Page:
Detailed mapping of gene input functions
To measure promoter activity, we used an automated assay based on fluorescent reporter strains (Kaplan et al, 2008). Reporter strains used in this study are from a comprehensive E. coli transcription reporter library (Zaslaver et al, 2006). Each strain in this library bears a low‐copy plasmid with GFP under the control of a full‐length copy of the promoter of interest. The GFP variant (GFP mut 2; Cormack et al, 1996) in these strains becomes fluorescent within minutes and yields a bright signal. In this study, we used the reporters for the galETK, galP, galS and mglB promoters.
To map the input function of each promoter, cultures of reporter strains were grown in 96‐well plates. The plates contained 8 levels of cAMP in the rows and 12 levels of d‐galactose in the columns, producing 96 different combinations of the two inducers. A robotic system prepared the medium and set up the plates. Each plate was seeded with one of the reporter strains and transferred to an automated shaker incubator. Each experiment also included a control plate that was seeded with a promoterless reporter strain that was used for fluorescence background subtraction. The plates were periodically transferred by the robot into a multiwell fluorimeter, which allowed measurement of GFP fluorescence and cell optic density (OD) at a resolution of 8 min.
Cells were grown on glucose minimal medium to minimize endogenous production of cAMP and achieve growth rate that is independent of the inducer levels, a condition that enabled accurate mapping of the input function as described (Setty et al, 2003; Kaplan et al, 2008). The range of added cAMP concentration (1–20 mM) led to promoter activities that span the physiological activation range of known CRP‐regulated sugar‐utilizing genes (Baker et al, 2001; Setty et al, 2003; Kaplan et al, 2008), as well as of a synthetic promoter regulated only by CRP (Supplementary Figure 2). A control strain (ΔcyaA; Holland et al, 1988; Kuhlman et al, 2007) that lacks the ability to produce endogenous cAMP shows results that are very similar to those of the wild‐type strain, demonstrating that the effects of endogenous cAMP production are negligible under the present conditions (see Supplementary Figure 1).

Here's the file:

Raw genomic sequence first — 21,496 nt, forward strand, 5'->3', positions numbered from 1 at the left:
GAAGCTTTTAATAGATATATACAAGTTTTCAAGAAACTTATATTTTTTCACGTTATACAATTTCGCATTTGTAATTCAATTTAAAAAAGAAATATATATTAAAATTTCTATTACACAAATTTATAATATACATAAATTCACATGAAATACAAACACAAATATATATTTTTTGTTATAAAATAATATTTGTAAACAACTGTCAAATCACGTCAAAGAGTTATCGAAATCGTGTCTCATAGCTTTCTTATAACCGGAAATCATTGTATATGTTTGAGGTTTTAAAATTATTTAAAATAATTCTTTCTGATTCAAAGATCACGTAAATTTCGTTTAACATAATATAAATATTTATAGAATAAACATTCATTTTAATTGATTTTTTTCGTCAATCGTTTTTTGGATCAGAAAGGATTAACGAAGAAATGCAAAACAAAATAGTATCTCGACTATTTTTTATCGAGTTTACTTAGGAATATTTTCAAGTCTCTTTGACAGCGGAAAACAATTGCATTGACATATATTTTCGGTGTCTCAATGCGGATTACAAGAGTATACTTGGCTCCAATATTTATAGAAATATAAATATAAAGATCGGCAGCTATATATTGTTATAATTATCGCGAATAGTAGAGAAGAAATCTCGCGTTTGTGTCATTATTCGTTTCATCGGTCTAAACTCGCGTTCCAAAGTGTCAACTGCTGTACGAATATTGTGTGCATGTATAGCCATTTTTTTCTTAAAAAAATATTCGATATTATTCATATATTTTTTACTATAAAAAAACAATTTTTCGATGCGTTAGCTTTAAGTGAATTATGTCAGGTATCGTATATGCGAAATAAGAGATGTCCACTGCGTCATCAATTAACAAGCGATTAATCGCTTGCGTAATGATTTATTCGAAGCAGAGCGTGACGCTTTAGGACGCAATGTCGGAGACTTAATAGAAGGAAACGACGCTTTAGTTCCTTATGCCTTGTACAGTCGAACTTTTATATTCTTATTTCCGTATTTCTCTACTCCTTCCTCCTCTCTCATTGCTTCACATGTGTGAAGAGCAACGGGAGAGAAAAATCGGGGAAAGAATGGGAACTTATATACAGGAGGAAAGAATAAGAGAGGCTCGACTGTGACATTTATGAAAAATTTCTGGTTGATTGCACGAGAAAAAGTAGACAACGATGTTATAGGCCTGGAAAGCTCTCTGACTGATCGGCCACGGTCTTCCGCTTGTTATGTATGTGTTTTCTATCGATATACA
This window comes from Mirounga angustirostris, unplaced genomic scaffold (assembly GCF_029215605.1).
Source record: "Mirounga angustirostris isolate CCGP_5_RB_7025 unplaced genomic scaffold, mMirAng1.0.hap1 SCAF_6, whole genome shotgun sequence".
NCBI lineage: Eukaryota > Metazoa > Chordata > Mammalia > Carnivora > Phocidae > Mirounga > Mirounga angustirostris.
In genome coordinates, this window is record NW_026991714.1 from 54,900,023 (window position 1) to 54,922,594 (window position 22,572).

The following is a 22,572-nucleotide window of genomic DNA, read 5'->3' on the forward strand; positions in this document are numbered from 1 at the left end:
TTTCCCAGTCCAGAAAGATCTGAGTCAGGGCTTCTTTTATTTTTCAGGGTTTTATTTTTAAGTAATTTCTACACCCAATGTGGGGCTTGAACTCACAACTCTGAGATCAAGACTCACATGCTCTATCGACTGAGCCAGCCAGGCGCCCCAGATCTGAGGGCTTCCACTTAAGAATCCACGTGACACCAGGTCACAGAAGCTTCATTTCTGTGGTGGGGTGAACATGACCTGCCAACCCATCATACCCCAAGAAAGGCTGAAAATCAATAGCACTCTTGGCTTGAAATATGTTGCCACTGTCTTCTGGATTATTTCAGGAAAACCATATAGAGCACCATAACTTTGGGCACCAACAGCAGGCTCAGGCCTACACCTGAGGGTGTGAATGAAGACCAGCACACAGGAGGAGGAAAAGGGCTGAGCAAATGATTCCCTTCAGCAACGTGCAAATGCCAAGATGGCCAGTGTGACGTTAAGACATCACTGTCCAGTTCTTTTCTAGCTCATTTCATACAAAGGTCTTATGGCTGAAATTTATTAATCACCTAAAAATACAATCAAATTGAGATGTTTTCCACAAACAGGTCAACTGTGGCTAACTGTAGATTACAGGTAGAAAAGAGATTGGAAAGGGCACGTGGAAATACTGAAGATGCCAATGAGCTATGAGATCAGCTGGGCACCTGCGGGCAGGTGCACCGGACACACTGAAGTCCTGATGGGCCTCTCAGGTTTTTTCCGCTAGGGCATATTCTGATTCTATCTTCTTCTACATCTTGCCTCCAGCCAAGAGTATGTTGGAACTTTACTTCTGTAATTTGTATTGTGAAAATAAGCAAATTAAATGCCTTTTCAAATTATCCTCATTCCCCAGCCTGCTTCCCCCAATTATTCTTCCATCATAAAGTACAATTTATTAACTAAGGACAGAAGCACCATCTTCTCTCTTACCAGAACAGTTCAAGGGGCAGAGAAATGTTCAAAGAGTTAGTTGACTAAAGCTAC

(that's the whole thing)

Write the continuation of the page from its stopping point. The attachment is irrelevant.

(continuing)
Promoter activity was defined as the rate of GFP production per OD unit, x=dGFP/dt/OD (see Materials and methods). The input function was calculated by averaging the promoter activity over a one‐cell‐generation window in exponential phase (∼6 h from initial 1:600 inoculation) where promoter activity was constant to a good approximation. The input functions are reproducible to within less than 10% mean error in repetitive experiments.
The galE and galP promoter shows maximal activity at intermediate cAMP levels
In a recent study, we have found that in the presence of galactose, the galE and galP promoter input functions peak at intermediate cAMP levels (Figure 1A and D; see also Kaplan et al, 2008). Their activity increases with cAMP levels up to an intermediate external concentration and then decreases, decaying to about 1/4 of the maximal level for the galP promoter and to about 2/3 for the galE promoter. The galS promoter activity increases with cAMP levels, consistent with the known transcriptional activation of galS by CRP (Figure 1G) in this I1‐FFL. As the range of cAMP concentrations needed for activation of the galS promoter overlaps with the concentrations at which the promoter activity of galE and galP decreases (Figure 1C and F), one may hypothesize that the induction of the GalS repressor leads to the observed non‐monotonic pattern.